TIP: Making Repairs in Knit Fabric

by Ramona on August 14, 2014

As with all things sewing, there are different ways to do things. I had to do repairs in knit fabric this past weekend, and I thought sharing three different ways I do it would be beneficial not only to ASG members, but others who sew as well. I’ll show you how normally mending is taught, and then a second way that I sometimes use, and the third way which I mainly use and I’ve never seen anyone else do.

First the usual way. Normally when we are taught to mend fabrics, whether jeans, a tear in a  shirt or a knit fabric, we learn to place apiece of mending fabric behind the rip or hole, and then sew over the area with a zig zag stitch, filling the area with thread.

Here is a hole in a knit fabric. This happens to be a knit fitted bed sheet. It could just as well be a knit top; the repairs would be the same. Use a piece of knit interfacing to create a patch. Cut a circle with pinking shears. The pinked edges  allow the interfacing edges to blend into the fabric instead of showing on the right side of the fabric. Press the patch onto the back of the fabric.

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Use a 3-step zig-zag stitch and matching thread to sew back and forth over the patched hole filling the area with thread and reinforcing the fabric.     



Press well. As you can see, the stitching will be visible no matter how well the thread matches. While this technique is ok, perhaps there are other ways to patch holes with better results.




The next way is with a “stab stitch“. A stab stitch is created by placing the needle up and down through the fabric, front to back, then back to front, creating little pricked stitches in the cloth around and through the area of the hole.

Place a patch on the back of the fabric like before, but this time, gently and carefully pull the fabric edges together while pressing the patch on with the iron.

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Instead of tying the thread and creating a bulky knot in the back, weave the tail end of the thread through the fibers of the interfacing on the back side of the fabric. After the thread is secure, bring the tip of the needle to the front side of the fabric near–but not in–the hole.

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Bring the needle and thread all the way through the top of the fabric, then place the tip of the needle just a thread or two away from where it was brought up, straight back down again. Pull the needle through the back side of the fabric gently pulling the thread to the fabric. This type of stitching pattern is called a stab stitch.

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Bring the needle up from the back to the front and back down again front the front to the back and continue to repeat the process of creating stab stitches around and a few through the area of the hole until the hole is reinforced.

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Secure the thread at the back by weaving through the interfacing fibers again; clip the thread end and press the patched area.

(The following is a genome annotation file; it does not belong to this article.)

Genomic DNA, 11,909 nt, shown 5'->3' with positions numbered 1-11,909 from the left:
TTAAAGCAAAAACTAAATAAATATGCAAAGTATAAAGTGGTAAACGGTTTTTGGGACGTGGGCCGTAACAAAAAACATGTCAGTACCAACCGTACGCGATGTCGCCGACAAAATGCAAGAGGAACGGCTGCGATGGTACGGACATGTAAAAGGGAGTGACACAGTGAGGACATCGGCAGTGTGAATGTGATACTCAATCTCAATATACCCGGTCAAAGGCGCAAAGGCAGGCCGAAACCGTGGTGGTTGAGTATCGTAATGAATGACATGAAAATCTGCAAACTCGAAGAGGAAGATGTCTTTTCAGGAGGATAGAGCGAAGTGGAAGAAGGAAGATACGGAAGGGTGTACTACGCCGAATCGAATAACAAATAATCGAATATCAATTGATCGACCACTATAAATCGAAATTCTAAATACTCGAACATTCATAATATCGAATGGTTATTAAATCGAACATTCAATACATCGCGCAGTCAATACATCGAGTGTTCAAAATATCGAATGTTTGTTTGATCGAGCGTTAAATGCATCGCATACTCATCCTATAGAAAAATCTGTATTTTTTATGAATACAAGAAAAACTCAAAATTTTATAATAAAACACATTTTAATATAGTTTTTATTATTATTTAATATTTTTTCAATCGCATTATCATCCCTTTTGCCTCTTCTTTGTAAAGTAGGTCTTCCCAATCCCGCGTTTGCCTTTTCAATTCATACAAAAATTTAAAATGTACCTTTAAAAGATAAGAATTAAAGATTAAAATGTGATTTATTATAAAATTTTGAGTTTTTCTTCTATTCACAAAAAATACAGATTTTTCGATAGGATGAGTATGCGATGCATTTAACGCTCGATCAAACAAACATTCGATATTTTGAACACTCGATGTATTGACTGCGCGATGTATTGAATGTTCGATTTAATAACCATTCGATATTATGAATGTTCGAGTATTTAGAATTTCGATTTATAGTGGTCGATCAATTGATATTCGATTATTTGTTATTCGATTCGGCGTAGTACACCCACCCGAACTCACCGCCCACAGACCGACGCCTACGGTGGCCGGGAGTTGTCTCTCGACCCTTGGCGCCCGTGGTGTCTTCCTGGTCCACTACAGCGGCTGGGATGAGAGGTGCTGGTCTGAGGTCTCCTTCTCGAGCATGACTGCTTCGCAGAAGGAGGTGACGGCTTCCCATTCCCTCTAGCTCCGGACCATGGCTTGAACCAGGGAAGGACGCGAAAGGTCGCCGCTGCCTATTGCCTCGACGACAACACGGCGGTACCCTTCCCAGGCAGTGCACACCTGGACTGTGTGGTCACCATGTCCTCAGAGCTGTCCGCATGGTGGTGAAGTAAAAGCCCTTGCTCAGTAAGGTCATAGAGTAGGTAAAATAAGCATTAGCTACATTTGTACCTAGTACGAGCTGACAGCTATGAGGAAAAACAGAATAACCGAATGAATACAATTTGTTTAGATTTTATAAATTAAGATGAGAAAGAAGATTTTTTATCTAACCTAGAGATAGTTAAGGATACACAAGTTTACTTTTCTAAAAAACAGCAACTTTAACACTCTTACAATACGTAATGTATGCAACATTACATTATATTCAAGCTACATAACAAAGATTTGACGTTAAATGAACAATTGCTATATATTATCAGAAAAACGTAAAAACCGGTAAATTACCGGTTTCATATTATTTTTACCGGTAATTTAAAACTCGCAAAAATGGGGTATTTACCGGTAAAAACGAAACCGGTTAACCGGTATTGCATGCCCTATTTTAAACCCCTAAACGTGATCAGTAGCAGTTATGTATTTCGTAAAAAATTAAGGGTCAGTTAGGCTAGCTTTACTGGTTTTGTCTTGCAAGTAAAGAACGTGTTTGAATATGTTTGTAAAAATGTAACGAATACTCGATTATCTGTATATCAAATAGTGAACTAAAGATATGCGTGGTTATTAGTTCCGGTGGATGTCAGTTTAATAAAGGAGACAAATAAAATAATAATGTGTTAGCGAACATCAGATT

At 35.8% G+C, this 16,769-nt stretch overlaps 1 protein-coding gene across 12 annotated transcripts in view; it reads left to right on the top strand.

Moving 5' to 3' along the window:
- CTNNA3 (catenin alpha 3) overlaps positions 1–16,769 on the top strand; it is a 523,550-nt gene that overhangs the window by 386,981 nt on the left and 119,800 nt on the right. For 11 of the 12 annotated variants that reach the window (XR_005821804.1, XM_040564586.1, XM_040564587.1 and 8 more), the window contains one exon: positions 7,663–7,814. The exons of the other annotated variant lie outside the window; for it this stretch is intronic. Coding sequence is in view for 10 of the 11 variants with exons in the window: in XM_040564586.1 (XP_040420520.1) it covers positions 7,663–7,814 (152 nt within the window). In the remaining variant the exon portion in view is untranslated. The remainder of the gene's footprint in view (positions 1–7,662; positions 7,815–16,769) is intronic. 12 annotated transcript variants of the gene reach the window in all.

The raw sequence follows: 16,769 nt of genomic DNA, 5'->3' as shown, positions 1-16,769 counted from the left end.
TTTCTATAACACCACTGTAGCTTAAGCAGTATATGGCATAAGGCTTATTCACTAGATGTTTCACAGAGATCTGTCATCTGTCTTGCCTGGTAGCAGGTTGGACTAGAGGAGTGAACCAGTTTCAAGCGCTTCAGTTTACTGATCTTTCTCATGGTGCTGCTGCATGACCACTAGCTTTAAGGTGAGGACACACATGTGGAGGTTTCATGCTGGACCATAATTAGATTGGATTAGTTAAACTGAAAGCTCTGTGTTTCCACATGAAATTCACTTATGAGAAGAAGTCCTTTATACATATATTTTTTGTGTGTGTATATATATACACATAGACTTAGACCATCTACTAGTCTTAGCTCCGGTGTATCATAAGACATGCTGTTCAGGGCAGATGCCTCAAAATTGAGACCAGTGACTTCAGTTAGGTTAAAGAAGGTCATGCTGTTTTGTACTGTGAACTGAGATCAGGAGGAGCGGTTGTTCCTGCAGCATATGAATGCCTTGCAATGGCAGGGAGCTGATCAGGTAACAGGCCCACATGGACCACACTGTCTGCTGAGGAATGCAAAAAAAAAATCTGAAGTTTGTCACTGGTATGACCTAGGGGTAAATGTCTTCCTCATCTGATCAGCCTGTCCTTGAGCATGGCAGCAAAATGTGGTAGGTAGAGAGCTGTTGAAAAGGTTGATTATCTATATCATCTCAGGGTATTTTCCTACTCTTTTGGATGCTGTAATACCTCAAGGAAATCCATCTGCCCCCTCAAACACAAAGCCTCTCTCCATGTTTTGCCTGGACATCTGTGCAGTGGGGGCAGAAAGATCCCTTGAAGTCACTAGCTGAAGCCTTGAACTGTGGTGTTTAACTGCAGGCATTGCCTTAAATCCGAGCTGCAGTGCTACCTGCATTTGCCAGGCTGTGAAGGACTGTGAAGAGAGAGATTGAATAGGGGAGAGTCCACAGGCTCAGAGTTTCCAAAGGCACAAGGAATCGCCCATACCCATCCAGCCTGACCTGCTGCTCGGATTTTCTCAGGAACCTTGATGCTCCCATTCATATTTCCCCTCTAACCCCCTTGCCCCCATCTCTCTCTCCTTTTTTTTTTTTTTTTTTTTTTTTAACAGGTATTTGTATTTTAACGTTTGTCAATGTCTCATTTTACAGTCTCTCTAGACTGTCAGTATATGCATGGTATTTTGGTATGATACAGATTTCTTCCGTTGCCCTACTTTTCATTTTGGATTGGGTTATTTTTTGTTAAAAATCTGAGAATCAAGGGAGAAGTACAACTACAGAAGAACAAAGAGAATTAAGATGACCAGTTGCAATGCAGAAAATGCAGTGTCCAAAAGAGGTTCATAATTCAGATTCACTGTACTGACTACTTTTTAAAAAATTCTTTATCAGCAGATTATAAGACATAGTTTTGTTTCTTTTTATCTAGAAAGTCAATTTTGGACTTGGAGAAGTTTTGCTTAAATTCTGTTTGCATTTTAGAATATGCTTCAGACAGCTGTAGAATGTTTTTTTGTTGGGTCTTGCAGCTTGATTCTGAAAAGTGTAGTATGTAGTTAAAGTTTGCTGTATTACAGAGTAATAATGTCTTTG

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The hole is patched.










There is yet a third way which is the method I use most of the time. It uses no interfacing, but instead a ladder stitch is used to carefully pull the edges together. The ladder stitches are made in such a way as to form a fish-eye dart shape around the hole to be alleviated. Here are the steps. Note: Red thread is being used so the stitching will be visible. When using this method, of course, use matching thread.





Begin by gently pressing the area and assessing how the stitching will be done.







Thread the needle and secure the tail end of the thread by weaving it through the back side of the fabric through single fibers.




S2520015Push the needle point through to the front.




The ladder stitching will now be done from the front.







Think of the shape of a fish-eye (double ended) dart while doing the ladder stitch. Pick up a thread at the first point end outside of the hole area.








Pick up another stitch with one fiber of the cloth just below the stitch. Then proceed with the ladder stitch.







Continue working the ladder stitch




S2520025until the hole is covered with ladder stitches and the stitching goes to a point at the other end.




Gently pull on the thread; the stitching will come together closing the hole.








If the thread matched, these stitches would not be visible.






Push the needle through to the back side of the fabric







and weave the needle through the pulled up fabric.







Pull the thread through and clip the thread. Don’t worry, the thread end is secure.




S2520038Press from the right side by hoovering the iron over the area and finger pressing the area using steam.





The repaired area is barely visible.



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Here is a photo of the same type of repair done on a knit work shirt. The arrow points to the repaired area. It’s practically invisible!



I hope you’ll try one of these methods the next time you have a knit fabric to repair and let me know how the technique worked for you.

Sew until next time….enjoy the journey of sewing!







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